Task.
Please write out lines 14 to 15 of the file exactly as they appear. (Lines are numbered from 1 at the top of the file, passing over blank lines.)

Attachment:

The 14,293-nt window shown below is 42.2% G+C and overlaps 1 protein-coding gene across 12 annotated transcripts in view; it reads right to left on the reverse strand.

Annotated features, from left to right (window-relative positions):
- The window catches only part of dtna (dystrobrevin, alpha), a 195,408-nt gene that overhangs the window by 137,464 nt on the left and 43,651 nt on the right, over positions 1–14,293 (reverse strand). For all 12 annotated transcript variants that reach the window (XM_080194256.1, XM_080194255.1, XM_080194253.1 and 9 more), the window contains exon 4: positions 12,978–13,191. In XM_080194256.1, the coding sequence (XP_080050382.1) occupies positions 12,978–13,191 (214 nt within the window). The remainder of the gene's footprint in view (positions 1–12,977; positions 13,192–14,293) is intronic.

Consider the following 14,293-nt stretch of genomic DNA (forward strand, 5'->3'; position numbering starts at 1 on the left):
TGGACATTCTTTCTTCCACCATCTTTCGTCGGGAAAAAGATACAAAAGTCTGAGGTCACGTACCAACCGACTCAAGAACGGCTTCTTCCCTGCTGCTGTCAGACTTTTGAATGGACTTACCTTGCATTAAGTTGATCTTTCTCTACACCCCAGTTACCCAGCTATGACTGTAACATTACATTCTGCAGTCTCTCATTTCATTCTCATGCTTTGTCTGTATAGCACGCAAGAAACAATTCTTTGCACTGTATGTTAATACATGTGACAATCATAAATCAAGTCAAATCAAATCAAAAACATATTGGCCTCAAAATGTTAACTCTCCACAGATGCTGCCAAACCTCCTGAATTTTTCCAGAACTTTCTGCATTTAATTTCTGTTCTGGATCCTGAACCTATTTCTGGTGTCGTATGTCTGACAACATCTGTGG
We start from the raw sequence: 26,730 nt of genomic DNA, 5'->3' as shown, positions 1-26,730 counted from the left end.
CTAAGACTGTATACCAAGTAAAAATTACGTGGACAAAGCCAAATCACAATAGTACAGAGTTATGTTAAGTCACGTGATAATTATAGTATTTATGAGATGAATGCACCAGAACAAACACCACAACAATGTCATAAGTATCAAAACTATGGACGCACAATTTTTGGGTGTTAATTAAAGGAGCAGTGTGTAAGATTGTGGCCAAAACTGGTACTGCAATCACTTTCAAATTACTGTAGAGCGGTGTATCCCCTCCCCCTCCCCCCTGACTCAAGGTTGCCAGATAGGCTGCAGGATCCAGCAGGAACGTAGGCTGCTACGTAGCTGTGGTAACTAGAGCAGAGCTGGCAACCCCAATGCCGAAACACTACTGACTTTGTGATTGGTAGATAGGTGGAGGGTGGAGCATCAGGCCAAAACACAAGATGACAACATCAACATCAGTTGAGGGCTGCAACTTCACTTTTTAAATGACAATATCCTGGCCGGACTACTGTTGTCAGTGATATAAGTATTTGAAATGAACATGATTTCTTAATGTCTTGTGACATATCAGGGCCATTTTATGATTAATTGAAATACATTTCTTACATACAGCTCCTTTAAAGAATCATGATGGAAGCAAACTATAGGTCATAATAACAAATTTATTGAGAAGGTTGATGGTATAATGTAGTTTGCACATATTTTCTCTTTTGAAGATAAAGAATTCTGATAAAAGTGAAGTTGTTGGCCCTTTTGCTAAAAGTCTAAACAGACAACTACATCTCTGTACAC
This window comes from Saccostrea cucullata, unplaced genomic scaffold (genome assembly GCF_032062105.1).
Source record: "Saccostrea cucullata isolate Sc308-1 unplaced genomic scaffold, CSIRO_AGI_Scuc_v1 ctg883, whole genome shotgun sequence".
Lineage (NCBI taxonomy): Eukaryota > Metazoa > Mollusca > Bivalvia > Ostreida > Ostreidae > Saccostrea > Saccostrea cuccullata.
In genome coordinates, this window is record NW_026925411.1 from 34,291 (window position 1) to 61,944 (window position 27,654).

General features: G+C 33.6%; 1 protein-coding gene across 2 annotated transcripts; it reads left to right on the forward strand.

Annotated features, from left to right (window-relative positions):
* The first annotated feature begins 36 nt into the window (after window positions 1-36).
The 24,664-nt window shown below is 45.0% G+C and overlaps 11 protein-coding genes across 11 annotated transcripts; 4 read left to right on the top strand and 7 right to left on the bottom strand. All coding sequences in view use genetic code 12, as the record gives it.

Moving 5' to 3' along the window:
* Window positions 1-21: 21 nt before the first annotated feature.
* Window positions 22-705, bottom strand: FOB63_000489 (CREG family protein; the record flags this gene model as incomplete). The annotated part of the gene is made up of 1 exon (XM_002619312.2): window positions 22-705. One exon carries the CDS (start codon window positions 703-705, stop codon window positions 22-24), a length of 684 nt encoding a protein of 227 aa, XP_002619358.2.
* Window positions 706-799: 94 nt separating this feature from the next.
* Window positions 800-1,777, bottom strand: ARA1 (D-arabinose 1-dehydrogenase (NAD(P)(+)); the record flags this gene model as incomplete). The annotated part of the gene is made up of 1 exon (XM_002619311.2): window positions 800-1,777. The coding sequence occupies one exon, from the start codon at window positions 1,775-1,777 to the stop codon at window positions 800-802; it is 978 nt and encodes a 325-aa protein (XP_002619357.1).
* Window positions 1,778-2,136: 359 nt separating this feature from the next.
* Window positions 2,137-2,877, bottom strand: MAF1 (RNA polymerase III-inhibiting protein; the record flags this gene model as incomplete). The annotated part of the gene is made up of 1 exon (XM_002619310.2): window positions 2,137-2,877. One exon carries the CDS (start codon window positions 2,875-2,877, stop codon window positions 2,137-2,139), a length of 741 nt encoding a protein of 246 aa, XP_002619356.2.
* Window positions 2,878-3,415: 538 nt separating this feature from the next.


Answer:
* The first annotated feature begins 36 nt into the window (after window positions 1-36).
The 24,664-nt window shown below is 45.0% G+C and overlaps 11 protein-coding genes across 11 annotated transcripts; 4 read left to right on the top strand and 7 right to left on the bottom strand. All coding sequences in view use genetic code 12, as the record gives it.